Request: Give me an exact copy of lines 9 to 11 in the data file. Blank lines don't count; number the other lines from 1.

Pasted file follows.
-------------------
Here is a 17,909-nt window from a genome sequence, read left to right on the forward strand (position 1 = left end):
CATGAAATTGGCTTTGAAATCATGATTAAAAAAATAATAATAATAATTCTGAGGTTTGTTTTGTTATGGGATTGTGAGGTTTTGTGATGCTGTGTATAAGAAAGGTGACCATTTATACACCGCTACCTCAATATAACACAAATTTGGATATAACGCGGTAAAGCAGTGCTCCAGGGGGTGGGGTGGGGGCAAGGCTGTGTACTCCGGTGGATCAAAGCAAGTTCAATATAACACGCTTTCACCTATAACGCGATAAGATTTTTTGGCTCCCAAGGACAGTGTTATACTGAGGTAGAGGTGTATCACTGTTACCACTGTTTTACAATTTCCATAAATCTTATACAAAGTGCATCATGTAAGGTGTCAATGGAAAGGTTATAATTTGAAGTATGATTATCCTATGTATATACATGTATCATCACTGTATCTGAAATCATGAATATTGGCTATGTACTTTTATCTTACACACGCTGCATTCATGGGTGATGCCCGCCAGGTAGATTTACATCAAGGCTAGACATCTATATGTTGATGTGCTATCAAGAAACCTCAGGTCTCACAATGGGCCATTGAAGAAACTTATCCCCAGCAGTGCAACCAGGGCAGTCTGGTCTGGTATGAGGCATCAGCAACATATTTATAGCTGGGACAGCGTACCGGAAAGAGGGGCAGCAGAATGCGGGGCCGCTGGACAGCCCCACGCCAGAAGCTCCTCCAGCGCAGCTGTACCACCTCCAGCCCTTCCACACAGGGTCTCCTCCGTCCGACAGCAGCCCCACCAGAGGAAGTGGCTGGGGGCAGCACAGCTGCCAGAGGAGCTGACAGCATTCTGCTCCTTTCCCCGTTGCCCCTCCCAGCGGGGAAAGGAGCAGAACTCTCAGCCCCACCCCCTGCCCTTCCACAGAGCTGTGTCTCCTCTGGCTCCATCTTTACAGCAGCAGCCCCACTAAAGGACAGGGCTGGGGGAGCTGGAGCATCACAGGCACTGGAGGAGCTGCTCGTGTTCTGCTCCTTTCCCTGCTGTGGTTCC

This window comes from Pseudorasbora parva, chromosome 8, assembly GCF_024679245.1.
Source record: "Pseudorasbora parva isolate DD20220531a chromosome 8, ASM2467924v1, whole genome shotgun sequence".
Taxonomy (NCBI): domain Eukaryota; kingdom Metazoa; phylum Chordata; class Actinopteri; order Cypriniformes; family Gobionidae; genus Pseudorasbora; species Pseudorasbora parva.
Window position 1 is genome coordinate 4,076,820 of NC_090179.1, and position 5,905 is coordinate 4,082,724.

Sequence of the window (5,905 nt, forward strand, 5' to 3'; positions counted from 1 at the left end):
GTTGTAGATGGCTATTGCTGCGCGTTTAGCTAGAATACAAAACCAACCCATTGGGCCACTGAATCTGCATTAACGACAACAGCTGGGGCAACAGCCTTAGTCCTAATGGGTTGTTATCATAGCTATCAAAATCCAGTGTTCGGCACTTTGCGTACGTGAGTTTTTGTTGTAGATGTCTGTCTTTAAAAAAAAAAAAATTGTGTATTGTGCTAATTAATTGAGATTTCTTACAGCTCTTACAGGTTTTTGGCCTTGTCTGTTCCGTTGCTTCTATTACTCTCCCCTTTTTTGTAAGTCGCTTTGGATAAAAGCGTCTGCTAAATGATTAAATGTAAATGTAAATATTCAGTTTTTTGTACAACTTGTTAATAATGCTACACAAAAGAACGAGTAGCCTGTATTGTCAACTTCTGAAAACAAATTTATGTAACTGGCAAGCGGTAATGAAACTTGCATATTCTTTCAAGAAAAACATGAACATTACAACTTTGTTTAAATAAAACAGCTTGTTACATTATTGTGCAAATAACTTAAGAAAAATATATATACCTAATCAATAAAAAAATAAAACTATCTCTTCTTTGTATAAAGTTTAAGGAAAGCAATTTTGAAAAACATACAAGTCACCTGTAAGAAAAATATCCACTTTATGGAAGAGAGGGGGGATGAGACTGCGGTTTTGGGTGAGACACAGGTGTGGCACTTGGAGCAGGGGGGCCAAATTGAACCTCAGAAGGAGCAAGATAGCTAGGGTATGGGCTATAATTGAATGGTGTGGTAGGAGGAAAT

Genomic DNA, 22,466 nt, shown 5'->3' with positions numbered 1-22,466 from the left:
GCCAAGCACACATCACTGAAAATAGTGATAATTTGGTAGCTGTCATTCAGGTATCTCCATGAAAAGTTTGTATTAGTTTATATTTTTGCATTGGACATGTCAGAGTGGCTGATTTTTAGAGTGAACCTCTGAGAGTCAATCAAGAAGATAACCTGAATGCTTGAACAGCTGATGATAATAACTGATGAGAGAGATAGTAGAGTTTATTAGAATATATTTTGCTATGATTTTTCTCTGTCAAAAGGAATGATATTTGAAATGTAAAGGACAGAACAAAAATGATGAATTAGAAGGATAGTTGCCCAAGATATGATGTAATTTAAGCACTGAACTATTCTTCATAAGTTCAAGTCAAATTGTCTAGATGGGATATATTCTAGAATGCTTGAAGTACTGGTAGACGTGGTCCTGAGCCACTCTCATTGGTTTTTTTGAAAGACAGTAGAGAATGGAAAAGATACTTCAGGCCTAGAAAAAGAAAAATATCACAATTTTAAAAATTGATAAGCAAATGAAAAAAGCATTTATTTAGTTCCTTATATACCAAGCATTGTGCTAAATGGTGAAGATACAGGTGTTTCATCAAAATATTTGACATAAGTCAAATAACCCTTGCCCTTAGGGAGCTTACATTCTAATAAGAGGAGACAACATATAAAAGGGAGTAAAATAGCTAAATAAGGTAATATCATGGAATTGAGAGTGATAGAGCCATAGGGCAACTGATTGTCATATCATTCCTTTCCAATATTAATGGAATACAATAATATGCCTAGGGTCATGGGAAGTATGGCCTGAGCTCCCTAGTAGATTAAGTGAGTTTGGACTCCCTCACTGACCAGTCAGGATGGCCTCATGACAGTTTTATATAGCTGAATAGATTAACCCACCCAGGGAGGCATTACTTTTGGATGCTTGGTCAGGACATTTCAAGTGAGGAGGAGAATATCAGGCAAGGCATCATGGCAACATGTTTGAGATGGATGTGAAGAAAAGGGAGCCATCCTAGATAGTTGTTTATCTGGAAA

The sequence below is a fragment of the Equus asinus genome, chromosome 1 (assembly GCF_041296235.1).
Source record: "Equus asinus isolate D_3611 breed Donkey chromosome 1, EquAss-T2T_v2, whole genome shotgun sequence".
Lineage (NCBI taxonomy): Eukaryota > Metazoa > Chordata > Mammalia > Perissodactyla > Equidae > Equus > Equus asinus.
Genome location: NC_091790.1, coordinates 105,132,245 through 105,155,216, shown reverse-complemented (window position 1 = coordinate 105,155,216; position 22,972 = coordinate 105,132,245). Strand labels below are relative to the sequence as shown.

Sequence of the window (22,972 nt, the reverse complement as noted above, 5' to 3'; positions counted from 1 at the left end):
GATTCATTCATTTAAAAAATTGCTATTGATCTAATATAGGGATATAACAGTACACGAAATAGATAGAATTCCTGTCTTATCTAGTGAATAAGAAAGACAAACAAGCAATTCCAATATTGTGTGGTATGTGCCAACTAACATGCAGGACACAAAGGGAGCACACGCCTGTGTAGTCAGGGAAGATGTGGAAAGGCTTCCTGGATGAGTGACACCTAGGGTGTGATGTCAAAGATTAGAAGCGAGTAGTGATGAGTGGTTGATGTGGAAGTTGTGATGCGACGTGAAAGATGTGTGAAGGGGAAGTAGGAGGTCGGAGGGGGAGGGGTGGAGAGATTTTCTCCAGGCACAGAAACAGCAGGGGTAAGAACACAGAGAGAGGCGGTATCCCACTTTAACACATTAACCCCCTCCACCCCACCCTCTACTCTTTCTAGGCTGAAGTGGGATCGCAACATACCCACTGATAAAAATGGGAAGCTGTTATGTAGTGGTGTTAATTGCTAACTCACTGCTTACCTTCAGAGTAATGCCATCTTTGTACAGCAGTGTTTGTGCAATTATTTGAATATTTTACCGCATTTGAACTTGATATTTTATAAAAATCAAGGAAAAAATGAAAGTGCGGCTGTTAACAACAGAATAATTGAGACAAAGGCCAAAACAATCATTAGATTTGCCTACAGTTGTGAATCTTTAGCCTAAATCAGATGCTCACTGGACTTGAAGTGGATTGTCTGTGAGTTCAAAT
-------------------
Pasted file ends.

Genomic DNA, 22,466 nt, shown 5'->3' with positions numbered 1-22,466 from the left:
GCCAAGCACACATCACTGAAAATAGTGATAATTTGGTAGCTGTCATTCAGGTATCTCCATGAAAAGTTTGTATTAGTTTATATTTTTGCATTGGACATGTCAGAGTGGCTGATTTTTAGAGTGAACCTCTGAGAGTCAATCAAGAAGATAACCTGAATGCTTGAACAGCTGATGATAATAACTGATGAGAGAGATAGTAGAGTTTATTAGAATATATTTTGCTATGATTTTTCTCTGTCAAAAGGAATGATATTTGAAATGTAAAGGACAGAACAAAAATGATGAATTAGAAGGATAGTTGCCCAAGATATGATGTAATTTAAGCACTGAACTATTCTTCATAAGTTCAAGTCAAATTGTCTAGATGGGATATATTCTAGAATGCTTGAAGTACTGGTAGACGTGGTCCTGAGCCACTCTCATTGGTTTTTTTGAAAGACAGTAGAGAATGGAAAAGATACTTCAGGCCTAGAAAAAGAAAAATATCACAATTTTAAAAATTGATAAGCAAATGAAAAAAGCATTTATTTAGTTCCTTATATACCAAGCATTGTGCTAAATGGTGAAGATACAGGTGTTTCATCAAAATATTTGACATAAGTCAAATAACCCTTGCCCTTAGGGAGCTTACATTCTAATAAGAGGAGACAACATATAAAAGGGAGTAAAATAGCTAAATAAGGTAATATCATGGAATTGAGAGTGATAGAGCCATAGGGCAACTGATTGTCATATCATTCCTTTCCAATATTAATGGAATACAATAATATGCCTAGGGTCATGGGAAGTATGGCCTGAGCTCCCTAGTAGATTAAGTGAGTTTGGACTCCCTCACTGACCAGTCAGGATGGCCTCATGACAGTTTTATATAGCTGAATAGATTAACCCACCCAGGGAGGCATTACTTTTGGATGCTTGGTCAGGACATTTCAAGTGAGGAGGAGAATATCAGGCAAGGCATCATGGCAACATGTTTGAGATGGATGTGAAGAAAAGGGAGCCATCCTAGATAGTTGTTTATCTGGAAA

The sequence below is a fragment of the Equus asinus genome, chromosome 1 (assembly GCF_041296235.1).